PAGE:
This article was originally published by The Mennonite

Grace to you

Grace and Truth: A word for pastors

Most of us can easily conjure up a memory of disgrace: an embarrassing moment, a stressful event, a painful conversation. We might have felt that disgrace in the pit of our stomach or the clench of our jaw or the ache in our head.

Sara Dick
Sara Dick

Sometimes we bear lasting marks from our disgrace: scars on our knees, broken relationships, lost jobs, high blood pressure, ulcers and so on. We may even start to think that we’re created to be in a more-or-less constant state of disgrace, as often as we feel it.

But throughout God’s story, many witnesses testify to something else. The Psalms proclaim a grace-filled creation:

Praise the Lord from the earth,
you sea monsters and all deeps!
Wild animals and all cattle,
creeping things and flying birds!
(Psalm 148:7, 10)

And in the person of Jesus, we see that grace is not only an abstract, intangible idea. The Gospel of John tells us, “the Word became flesh and lived among us, and we have seen his glory, the glory as of a father’s only son, full of grace and truth. … From his fullness we have all received, grace upon grace” (John 1:14, 16).

God’s grace became known to us in a human body. Grace wasn’t just something “up there” or “out there” but something that was made flesh and dwelt among us—something tangible, physical.

A friend of mine shared with me this wonderful phrase from InterPlay, a creative movement approach designed to open up the body’s wisdom: “the physicality of grace.” InterPlay’s founders describe the physicality of grace as “a set of physical experiences describing the satisfying and enlivening state of being calm, centered, energized, alert, relaxed, etc.”

Ah, I feel better just reading that. Grace isn’t just something abstract and heavenly but something I can feel right now. God’s grace is also the body’s grace.

Ingrid Friesen Moser speaks of the body’s grace in her book Body Talk: Speaking the Words of Health. She defines health as living fully in our bodies as fully loved beings. She describes Jesus as one who lived fully in his own body, eating, drinking, resting, walking.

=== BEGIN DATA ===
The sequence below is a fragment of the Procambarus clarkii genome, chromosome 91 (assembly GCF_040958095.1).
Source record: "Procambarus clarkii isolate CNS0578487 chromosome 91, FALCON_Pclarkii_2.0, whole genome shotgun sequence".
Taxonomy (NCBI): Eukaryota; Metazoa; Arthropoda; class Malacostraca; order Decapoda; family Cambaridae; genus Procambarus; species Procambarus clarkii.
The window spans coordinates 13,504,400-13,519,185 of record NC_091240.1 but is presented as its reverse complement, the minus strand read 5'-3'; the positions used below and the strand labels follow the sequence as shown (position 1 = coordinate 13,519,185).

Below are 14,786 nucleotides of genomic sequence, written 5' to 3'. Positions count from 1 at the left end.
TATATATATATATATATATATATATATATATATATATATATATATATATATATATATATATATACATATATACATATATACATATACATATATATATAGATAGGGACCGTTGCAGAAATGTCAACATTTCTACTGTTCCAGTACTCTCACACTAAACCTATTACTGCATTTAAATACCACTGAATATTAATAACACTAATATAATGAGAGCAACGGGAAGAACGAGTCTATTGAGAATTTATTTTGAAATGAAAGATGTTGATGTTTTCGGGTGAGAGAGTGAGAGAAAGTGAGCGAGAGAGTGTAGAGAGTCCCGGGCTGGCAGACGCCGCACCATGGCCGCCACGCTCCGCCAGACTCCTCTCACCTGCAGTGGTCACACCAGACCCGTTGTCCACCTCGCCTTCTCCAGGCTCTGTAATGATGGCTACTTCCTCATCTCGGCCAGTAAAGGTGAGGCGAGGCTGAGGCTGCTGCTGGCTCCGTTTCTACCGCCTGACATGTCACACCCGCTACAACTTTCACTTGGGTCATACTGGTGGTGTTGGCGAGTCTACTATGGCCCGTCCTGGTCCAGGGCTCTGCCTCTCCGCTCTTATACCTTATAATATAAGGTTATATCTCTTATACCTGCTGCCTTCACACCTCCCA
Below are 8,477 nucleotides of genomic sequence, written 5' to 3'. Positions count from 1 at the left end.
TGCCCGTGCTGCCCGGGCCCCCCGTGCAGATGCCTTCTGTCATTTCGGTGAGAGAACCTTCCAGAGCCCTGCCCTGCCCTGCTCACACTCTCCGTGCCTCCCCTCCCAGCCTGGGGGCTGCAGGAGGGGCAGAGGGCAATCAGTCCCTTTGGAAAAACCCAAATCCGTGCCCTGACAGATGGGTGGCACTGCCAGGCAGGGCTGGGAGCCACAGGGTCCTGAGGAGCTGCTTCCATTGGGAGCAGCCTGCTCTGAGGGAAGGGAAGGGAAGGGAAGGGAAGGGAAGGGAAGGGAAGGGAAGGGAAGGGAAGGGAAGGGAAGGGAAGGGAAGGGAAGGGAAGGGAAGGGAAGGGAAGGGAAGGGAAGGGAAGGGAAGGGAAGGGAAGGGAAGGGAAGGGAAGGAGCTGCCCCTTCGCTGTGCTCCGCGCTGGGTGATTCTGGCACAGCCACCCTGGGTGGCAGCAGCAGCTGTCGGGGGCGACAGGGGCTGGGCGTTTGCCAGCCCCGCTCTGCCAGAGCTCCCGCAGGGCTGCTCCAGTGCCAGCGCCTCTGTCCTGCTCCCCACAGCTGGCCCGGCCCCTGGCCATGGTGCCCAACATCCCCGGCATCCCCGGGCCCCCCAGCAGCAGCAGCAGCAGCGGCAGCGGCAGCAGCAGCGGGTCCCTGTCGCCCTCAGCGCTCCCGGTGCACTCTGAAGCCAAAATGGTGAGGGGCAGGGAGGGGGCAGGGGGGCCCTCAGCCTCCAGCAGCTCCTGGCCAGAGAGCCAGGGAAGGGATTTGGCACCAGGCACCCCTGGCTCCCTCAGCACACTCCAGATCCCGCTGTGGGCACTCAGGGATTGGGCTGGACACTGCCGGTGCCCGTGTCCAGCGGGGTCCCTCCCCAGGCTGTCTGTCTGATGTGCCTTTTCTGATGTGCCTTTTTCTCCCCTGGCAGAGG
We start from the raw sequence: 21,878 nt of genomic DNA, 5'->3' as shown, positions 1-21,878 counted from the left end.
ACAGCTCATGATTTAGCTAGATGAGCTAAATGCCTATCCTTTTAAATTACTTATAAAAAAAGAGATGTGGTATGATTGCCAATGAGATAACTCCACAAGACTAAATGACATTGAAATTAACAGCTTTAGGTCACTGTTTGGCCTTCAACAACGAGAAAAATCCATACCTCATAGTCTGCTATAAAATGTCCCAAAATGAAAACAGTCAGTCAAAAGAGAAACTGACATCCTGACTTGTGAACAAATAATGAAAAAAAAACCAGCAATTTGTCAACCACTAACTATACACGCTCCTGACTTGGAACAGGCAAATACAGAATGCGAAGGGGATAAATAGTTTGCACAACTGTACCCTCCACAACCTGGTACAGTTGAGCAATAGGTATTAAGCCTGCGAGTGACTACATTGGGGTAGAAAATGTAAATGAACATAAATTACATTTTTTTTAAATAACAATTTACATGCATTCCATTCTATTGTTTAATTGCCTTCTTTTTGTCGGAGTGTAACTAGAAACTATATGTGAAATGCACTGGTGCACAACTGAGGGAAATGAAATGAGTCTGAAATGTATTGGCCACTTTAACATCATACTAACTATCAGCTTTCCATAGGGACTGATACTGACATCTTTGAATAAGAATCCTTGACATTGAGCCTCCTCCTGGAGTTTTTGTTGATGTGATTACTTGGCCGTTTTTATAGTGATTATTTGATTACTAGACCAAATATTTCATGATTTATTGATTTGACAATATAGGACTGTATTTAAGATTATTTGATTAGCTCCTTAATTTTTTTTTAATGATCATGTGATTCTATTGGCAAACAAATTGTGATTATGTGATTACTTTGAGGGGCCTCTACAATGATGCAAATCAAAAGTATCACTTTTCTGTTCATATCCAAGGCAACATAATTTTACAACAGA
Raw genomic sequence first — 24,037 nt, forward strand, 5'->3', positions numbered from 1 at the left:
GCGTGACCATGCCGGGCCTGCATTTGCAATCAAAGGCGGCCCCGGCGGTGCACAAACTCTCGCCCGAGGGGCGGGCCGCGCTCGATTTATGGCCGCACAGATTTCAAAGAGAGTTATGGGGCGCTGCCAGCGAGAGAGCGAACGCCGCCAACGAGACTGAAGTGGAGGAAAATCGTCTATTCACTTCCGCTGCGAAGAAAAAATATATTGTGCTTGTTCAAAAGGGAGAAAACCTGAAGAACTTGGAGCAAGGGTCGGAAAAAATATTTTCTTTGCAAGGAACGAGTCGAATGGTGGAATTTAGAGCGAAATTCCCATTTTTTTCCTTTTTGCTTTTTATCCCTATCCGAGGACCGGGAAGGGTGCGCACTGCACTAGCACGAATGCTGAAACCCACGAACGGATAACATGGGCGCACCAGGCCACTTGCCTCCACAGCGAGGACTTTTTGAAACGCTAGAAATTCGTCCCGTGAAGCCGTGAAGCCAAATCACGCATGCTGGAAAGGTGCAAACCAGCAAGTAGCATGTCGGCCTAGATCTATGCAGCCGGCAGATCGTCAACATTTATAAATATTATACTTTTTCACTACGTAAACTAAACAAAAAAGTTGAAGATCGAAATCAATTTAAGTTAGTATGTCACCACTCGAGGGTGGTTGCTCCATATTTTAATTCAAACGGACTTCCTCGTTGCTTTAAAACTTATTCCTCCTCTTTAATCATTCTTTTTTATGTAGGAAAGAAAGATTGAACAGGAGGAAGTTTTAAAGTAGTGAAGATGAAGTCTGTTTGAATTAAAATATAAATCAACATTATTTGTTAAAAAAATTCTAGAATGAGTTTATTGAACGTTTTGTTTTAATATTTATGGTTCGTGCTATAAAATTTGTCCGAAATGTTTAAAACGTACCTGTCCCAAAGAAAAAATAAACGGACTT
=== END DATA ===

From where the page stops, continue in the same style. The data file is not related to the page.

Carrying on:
Jesus embodied grace and saw it in the others whom he met as he taught, traveled and worshiped with his friends. In the words of Proverbs 15:30, he knew that “good news refreshes the body.”

One woman heard about Jesus’ good news and hoped he might be able to heal her. She had already spent all her money on treatments that had not worked. When she got close enough to Jesus, she touched the fringes of his coat.

“Immediately her hemorrhage stopped; and she felt in her body that she was healed of her disease” (Mark 5:29).

She experienced God’s healing physically; she felt grace in her body. And Jesus, because he, too, knew the body’s grace, could feel God’s healing power flow to this woman. Jesus sees grace in us, too, when we come to him in prayer, in pain or in praise, and he calls this grace into greater fullness by his love and forgiveness.

Here and now, God offers diverse ways for God’s diverse people to enter the body’s grace—to live in our bodies as people fully loved by God. We may experience the physicality of grace through music, dance, stillness, sports, hiking, giving thanks, making love or food or art, gardening, singing, offering comfort or a million other things. We experience it in our gathered bodies, too—in our churches, small groups, neighborhoods and networks.

The Apostle Paul often sent a greeting of grace to the gathered body. “Grace to you,” he wrote to his friends afar. How might we share the body’s grace with one another this week or this month? How might we feel in ourselves and call forth in others the grace that God has given us so freely?

Jesus Christ,
we are your body;
you live in us
and we live in you.
Grant us grace,
grace upon grace:
each body’s grace
and our gathered body’s grace.
We have seen your glory;
we have heard your good news;
we have felt your grace.
We give you thanks.
Through the wisdom of your Spirit,
we pray. Amen.

Sara Dick is associate pastor at Shalom Mennonite Church in Newton, Kan.

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